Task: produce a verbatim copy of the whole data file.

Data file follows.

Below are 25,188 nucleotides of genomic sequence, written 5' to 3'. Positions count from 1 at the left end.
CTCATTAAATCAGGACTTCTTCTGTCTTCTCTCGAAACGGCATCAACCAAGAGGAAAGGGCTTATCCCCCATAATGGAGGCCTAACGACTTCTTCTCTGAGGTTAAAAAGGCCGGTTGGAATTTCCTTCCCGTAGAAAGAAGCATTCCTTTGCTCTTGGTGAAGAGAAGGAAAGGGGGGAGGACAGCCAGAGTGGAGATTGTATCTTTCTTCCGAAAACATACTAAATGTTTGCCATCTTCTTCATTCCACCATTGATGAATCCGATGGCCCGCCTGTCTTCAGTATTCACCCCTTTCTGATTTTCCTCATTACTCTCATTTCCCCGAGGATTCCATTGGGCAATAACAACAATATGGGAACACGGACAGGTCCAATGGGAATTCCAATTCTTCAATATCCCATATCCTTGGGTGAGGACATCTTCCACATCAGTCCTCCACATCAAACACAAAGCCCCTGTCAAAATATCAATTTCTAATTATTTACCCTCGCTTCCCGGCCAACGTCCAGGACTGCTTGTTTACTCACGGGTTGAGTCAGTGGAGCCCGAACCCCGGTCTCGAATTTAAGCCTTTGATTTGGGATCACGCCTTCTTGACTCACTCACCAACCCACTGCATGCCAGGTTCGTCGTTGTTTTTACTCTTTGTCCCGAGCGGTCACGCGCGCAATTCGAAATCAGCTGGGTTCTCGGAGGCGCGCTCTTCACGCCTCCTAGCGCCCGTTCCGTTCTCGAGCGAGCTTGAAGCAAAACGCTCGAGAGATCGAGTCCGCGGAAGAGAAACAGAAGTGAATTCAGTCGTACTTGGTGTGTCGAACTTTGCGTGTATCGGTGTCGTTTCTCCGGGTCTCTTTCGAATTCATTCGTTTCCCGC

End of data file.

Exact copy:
Below are 25,188 nucleotides of genomic sequence, written 5' to 3'. Positions count from 1 at the left end.
CTCATTAAATCAGGACTTCTTCTGTCTTCTCTCGAAACGGCATCAACCAAGAGGAAAGGGCTTATCCCCCATAATGGAGGCCTAACGACTTCTTCTCTGAGGTTAAAAAGGCCGGTTGGAATTTCCTTCCCGTAGAAAGAAGCATTCCTTTGCTCTTGGTGAAGAGAAGGAAAGGGGGGAGGACAGCCAGAGTGGAGATTGTATCTTTCTTCCGAAAACATACTAAATGTTTGCCATCTTCTTCATTCCACCATTGATGAATCCGATGGCCCGCCTGTCTTCAGTATTCACCCCTTTCTGATTTTCCTCATTACTCTCATTTCCCCGAGGATTCCATTGGGCAATAACAACAATATGGGAACACGGACAGGTCCAATGGGAATTCCAATTCTTCAATATCCCATATCCTTGGGTGAGGACATCTTCCACATCAGTCCTCCACATCAAACACAAAGCCCCTGTCAAAATATCAATTTCTAATTATTTACCCTCGCTTCCCGGCCAACGTCCAGGACTGCTTGTTTACTCACGGGTTGAGTCAGTGGAGCCCGAACCCCGGTCTCGAATTTAAGCCTTTGATTTGGGATCACGCCTTCTTGACTCACTCACCAACCCACTGCATGCCAGGTTCGTCGTTGTTTTTACTCTTTGTCCCGAGCGGTCACGCGCGCAATTCGAAATCAGCTGGGTTCTCGGAGGCGCGCTCTTCACGCCTCCTAGCGCCCGTTCCGTTCTCGAGCGAGCTTGAAGCAAAACGCTCGAGAGATCGAGTCCGCGGAAGAGAAACAGAAGTGAATTCAGTCGTACTTGGTGTGTCGAACTTTGCGTGTATCGGTGTCGTTTCTCCGGGTCTCTTTCGAATTCATTCGTTTCCCGC